June 19th, 8:30 pm – The Lost World (Age Limit: 12, American Film, 129 minutes, 1997)

John Hammond (Richard Attenborough) summons chaos theorist Ian Malcolm (Jeff Goldblum) to his home with some startling information — while nearly everything at his Jurassic Park had been destroyed, his engineers happened to have a second site, where other dinosaurs were kept in hiding. It seems the dinosaurs on the second island are alive and well and even breeding; and Hammond wants Malcolm to observe and document the reptiles before Hammond’s financiers can get to them.

June 20th, 8:30 pm  – Mamma Mia! (Age limit: 12, American film, 109 minutes, 2008)

Donna (Meryl Streep), an independent hotelier in the Greek islands, is preparing for her daughter’s wedding with the help of two old friends. Meanwhile, Sophie, the spirited bride, has a plan. She secretly invites three men from her mother’s past in the hope of meeting her real father and having him escort her down the aisle on her big day.

June 21st, 8:30 pm  – Escort (Age limit: 16, American film, 88 minutes, 2016)

Desperate for a good story, a sex-addicted journalist throws himself into the world of high-class escorts when he starts following a Stanford-educated prostitute.

June 22nd, 8:30 pm – It’s now (Age limit: 16, Hungarian film, 90 minutes, 2019)

The Hungarian film, shot in the summer and early autumn of 2018 in Budapest and in the Balaton Uplands, dissects a really complex question about the falling Y generation. The thirties are trying to uncover the self- and path-finding and relationship problems of the younger and more mature people who are not or no longer struggling with similar daily problems.

 June 23rd, 8:30 pm – The Specials  (Age limit: 12, French film, 114 minutes, 2019)

The story of two men, educators of children and adolescents with autism, screened at the Cannes Festival in 2019. A French drama based on heart and is a moving insider’s view of life caring for those with autism. A story by Eric Toledano and Olivier Nakache.  IMDB ranking of 7.5, this film is a must-watch.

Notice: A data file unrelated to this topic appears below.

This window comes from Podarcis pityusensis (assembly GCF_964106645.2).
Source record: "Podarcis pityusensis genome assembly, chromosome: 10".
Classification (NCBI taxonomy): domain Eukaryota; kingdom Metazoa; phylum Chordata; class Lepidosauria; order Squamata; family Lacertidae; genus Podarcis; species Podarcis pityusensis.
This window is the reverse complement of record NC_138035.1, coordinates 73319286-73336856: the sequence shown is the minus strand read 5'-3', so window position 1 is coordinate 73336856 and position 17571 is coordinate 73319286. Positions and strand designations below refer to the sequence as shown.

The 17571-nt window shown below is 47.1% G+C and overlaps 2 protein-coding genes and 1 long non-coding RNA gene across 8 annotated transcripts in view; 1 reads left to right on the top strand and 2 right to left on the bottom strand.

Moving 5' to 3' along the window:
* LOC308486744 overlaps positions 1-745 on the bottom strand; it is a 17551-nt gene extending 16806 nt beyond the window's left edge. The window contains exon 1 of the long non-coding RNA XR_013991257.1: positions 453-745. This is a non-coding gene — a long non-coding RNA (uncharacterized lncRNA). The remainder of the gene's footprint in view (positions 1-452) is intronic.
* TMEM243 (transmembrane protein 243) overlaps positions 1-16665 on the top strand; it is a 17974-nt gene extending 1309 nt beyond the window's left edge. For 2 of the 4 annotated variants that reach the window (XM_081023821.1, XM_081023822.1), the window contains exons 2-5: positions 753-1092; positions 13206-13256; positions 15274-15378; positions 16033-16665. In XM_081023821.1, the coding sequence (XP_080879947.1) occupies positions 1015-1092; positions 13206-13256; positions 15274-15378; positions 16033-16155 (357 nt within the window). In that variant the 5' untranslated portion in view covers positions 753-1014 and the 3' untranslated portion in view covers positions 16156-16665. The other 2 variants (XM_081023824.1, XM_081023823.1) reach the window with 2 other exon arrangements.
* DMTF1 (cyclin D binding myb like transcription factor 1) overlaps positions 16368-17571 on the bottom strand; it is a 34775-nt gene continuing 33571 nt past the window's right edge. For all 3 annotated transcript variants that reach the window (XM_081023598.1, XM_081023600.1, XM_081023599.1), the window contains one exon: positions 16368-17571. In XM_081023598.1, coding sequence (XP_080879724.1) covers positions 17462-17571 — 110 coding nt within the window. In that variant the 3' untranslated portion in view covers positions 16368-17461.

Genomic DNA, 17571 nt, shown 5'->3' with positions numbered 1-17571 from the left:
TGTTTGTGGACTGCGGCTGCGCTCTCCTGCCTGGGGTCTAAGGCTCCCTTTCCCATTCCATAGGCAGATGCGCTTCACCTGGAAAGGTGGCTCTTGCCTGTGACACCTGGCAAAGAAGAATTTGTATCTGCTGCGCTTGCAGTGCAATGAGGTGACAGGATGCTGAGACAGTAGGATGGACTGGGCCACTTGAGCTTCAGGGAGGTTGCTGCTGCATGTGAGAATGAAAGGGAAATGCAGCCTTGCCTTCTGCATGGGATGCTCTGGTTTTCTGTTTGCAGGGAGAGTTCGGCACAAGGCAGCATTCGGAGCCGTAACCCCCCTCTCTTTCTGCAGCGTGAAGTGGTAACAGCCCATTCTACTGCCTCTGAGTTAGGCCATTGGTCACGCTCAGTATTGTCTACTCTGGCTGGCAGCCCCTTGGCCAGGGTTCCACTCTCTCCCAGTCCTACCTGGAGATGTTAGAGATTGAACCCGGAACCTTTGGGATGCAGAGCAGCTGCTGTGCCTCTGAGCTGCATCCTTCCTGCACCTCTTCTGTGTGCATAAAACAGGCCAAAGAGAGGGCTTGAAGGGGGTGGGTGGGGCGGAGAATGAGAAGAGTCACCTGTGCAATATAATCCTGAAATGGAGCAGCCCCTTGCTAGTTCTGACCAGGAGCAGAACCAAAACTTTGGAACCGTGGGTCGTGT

June 24th, 8:30 pm – Forrest Gump (Age Limit: 12, American Film, 141 minutes, 1994)

American comedy-drama film directed by Robert Zemeckis and written by Eric Roth. It is based on the 1986 novel of the same name by Winston Groom. The story depicts several decades in the life of Forrest Gump (Hanks), a slow-witted but kind-hearted man from Alabama who witnesses and unwittingly influences several defining historical events in the United States during the 20th century. Be warned it’s a long film but an exceptionally good one nonetheless.

June 25th , 8:30 pm – BÚÉK (Age limit: 16, Hungarian film, 100 minutes, 2018)

he Hungarian remake of the Italian smash hit Perfect Strangers is being produced by Flashback Productions and will be distributed by Intercom. The plot is set one evening during a Christmas Eve dinner party, as the guests decide to share all of their incoming calls and messages with their mobile phones on full display on the table. But while the game starts off as a bit of fun, it soon becomes increasingly less so, and more and more lies and untruths are laid bare…

June 26th. 20:30 – The Lost World (Age Limit: 16, American Film, 101 minutes, 2001)

Professor Challenger leads an expedition of scientists and adventurers to a remote plateau deep in the Amazonian jungle to verify his claim that dinosaurs still live there.

June 27th. 20:30 – The Mummy (Age Limit: 12, American Film, 124 minutes, 1999)

A fun American action horror film, written and directed by Stephen Sommers. When an archaeologist couple’s son finds the Bracelet of Anubis, it locks onto his wrist. A cult resurrects Imhotep, an evil Egyptian high priest, who needs the bracelet to defeat the Scorpion King.

June 28th 8:30 pm – Ted (Age Limit: 16, American Film, 107 minutes, 2012)

When John Bennett (Mark Wahlberg) was a little boy, he made a wish that Ted (Seth MacFarlane), his beloved teddy bear, would come alive. Thirty years later, foul-mouthed Ted is still John’s constant companion, much to the chagrin of Lori (Mila Kunis), John’s girlfriend. Though Lori’s displeasure is exacerbated by the pair’s constant consumption of beer and weed, she’s not the one who’s most disappointed with John; it may take the intervention of John’s boyhood toy to help him grow up at last.

June 29 20:30 – The Inventor (Age Limit: 12, Hungarian Film, 120 minutes, 2020)

It is a biographical drama about the fate and struggles of Dr. József Béres, Hungarian researcher with the Communist regime between the 60s and the 70s. High tension results in the birth of famous Béres drops and the scientist’s continued trials.

June 30 8:30 pm – The Wolf of the Wall Street  (Age Limit: 16, American Film, 179 minutes, 2013)

A movie based upon the true story of Jordan Belfort, covering his fast-talking salesman beginnings to his rise to a wealthy stock-broker living the high life, and to his fall involving crime, corruption, and the federal government.